I was tempted to go with Nightlife, what with New York City Boy being one of the greatest pop songs ever recorded and that, but in the end I decided it was silly not to pick Behaviour. It’s the more complete album. I know that, deep down inside.
New York City Boy though. It’s like… whoa. So good. So good.
I was tempted by Very too. There is an obvious sense that Behaviour marks the end of the first run of Pet Shop Boys albums and Very starts the second. Consequently it feels almost as if Behaviour should be seen as an eighties album by proxy and that Very should be celebrated as a very nineties new beginning. But Behaviour, you know, it’s the more complete album.
And of course there is their first singles collection, Discography, which was released in 1991 and is therefore technically eligible for inclusion, even if most of its tracks were released first in the eighties. But if I started including compilation albums then where would it stop? Divine Madness was released in 1992 but you couldn’t put it in a list of the best 90s albums, could you? Could you? I decided you couldn’t. And so I went with Behaviour, which is arguably the more complete album, and definitely more legitimately a 90s album.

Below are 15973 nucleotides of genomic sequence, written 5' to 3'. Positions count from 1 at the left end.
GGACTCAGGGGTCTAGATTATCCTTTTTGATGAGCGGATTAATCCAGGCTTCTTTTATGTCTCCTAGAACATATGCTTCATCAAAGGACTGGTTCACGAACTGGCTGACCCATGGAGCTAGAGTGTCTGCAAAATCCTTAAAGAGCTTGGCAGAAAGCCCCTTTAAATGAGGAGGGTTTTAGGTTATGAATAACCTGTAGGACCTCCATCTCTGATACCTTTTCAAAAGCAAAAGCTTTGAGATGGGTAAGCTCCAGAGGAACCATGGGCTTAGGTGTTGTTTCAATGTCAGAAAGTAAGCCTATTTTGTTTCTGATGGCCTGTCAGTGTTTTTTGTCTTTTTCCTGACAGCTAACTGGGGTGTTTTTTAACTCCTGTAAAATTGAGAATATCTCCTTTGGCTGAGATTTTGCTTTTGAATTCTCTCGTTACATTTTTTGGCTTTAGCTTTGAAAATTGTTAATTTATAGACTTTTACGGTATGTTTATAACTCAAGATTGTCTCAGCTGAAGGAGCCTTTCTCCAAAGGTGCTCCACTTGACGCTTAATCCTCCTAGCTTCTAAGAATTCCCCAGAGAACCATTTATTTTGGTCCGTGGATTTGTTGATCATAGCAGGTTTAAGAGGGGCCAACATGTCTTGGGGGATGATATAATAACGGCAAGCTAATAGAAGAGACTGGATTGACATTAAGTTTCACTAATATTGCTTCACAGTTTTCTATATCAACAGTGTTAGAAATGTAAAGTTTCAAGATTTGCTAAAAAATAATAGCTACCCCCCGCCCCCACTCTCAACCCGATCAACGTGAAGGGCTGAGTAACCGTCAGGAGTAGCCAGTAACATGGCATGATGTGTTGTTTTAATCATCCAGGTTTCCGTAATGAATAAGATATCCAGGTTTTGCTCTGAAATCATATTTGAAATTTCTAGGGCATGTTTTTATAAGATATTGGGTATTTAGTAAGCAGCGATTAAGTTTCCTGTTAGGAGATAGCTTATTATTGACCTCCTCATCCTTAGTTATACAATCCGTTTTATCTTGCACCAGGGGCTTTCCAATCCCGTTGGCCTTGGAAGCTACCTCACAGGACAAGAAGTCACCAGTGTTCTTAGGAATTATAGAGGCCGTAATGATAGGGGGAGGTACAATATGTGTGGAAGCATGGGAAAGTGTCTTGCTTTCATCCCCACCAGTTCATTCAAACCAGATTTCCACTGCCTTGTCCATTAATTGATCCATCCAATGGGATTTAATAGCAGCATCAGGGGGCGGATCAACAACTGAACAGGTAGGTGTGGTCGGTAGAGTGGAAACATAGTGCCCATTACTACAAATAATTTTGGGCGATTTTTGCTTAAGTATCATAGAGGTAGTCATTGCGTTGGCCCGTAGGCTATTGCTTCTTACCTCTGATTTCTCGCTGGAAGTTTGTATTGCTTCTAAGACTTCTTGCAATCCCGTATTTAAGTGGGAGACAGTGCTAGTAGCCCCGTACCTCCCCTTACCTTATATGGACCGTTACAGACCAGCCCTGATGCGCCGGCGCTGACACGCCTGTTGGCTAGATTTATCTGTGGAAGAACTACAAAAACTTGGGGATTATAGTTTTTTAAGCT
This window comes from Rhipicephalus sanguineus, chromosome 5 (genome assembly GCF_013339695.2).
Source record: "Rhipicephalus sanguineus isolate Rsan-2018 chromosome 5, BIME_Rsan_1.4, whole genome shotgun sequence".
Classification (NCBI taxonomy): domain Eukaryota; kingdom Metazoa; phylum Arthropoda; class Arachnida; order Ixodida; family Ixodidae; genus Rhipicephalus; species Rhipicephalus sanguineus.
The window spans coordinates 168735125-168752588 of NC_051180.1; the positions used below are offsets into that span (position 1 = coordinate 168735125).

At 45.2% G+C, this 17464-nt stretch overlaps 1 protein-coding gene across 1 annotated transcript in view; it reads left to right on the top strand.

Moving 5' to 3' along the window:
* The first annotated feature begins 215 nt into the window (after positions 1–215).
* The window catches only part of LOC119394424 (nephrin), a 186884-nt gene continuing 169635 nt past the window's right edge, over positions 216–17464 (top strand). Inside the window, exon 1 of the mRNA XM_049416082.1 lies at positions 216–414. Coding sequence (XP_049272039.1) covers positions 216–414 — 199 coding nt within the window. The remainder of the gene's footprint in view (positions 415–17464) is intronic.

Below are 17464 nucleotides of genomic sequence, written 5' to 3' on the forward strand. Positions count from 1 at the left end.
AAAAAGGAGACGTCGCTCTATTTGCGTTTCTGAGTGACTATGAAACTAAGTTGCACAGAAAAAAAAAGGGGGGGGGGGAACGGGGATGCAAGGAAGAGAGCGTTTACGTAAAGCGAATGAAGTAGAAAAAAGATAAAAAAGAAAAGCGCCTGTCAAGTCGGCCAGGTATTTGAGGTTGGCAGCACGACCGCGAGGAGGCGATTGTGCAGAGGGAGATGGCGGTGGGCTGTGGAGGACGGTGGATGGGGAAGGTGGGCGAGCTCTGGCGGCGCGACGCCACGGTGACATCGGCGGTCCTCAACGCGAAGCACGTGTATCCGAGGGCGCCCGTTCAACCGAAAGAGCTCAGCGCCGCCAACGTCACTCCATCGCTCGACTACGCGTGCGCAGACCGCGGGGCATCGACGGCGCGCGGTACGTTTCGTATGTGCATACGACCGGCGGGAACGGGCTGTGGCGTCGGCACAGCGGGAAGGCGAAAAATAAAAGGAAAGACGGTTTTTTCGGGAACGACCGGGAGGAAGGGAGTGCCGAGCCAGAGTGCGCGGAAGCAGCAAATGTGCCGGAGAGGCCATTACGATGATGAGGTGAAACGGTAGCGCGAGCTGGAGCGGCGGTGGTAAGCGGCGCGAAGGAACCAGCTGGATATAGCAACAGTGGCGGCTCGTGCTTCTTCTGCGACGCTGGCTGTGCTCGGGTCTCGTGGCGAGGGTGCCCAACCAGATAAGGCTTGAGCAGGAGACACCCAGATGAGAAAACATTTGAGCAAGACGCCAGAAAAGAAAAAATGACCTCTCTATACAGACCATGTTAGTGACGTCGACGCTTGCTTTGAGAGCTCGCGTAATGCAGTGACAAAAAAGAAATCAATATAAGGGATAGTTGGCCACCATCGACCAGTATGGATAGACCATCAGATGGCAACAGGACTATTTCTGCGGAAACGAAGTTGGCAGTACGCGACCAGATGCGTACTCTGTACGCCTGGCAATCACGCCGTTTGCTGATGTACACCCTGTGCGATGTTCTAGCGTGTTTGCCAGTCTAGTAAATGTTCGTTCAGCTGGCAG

And it really is a complete album, you know, with like songs and everything, all in a similar sort of mood, which is a little bit sad or (if you prefer) sombre. It’s downbeat but the singles (especially Being Boring and So Hard but especially Jealousy) sing. Have I mentioned it is a complete album?
Behaviour feels like a goodbye to the eighties, and specifically to the music Pet Shop Boys made in the eighties. I could have handled one or two more before the BPM went up a tad but it wasn’t like they stopped being good. They were just different after Behaviour And that is good too. Without that change we wouldn’t have New York City Boy, and a world without New York City Boy is a world with 5% less joy.